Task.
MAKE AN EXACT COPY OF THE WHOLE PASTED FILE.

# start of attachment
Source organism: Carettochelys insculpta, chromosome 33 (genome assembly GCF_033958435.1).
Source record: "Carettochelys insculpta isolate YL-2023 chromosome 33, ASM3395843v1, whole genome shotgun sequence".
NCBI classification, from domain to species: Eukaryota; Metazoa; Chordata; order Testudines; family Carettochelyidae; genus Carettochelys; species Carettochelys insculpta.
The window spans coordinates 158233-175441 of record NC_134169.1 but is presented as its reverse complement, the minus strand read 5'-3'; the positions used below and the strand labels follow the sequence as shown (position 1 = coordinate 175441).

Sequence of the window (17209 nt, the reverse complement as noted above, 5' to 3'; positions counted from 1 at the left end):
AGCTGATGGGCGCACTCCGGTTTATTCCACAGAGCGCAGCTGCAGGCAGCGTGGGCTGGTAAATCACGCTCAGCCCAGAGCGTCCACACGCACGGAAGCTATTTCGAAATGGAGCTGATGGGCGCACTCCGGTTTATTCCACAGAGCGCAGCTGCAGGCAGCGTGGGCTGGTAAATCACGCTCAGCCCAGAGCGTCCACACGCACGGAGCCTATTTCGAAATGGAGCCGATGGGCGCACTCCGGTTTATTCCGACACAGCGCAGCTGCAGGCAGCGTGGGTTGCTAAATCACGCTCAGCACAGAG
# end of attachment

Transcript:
Source organism: Carettochelys insculpta, chromosome 33 (genome assembly GCF_033958435.1).
Source record: "Carettochelys insculpta isolate YL-2023 chromosome 33, ASM3395843v1, whole genome shotgun sequence".
NCBI classification, from domain to species: Eukaryota; Metazoa; Chordata; order Testudines; family Carettochelyidae; genus Carettochelys; species Carettochelys insculpta.
The window spans coordinates 158233-175441 of record NC_134169.1 but is presented as its reverse complement, the minus strand read 5'-3'; the positions used below and the strand labels follow the sequence as shown (position 1 = coordinate 175441).

Sequence of the window (17209 nt, the reverse complement as noted above, 5' to 3'; positions counted from 1 at the left end):
AGCTGATGGGCGCACTCCGGTTTATTCCACAGAGCGCAGCTGCAGGCAGCGTGGGCTGGTAAATCACGCTCAGCCCAGAGCGTCCACACGCACGGAAGCTATTTCGAAATGGAGCTGATGGGCGCACTCCGGTTTATTCCACAGAGCGCAGCTGCAGGCAGCGTGGGCTGGTAAATCACGCTCAGCCCAGAGCGTCCACACGCACGGAGCCTATTTCGAAATGGAGCCGATGGGCGCACTCCGGTTTATTCCGACACAGCGCAGCTGCAGGCAGCGTGGGTTGCTAAATCACGCTCAGCACAGAG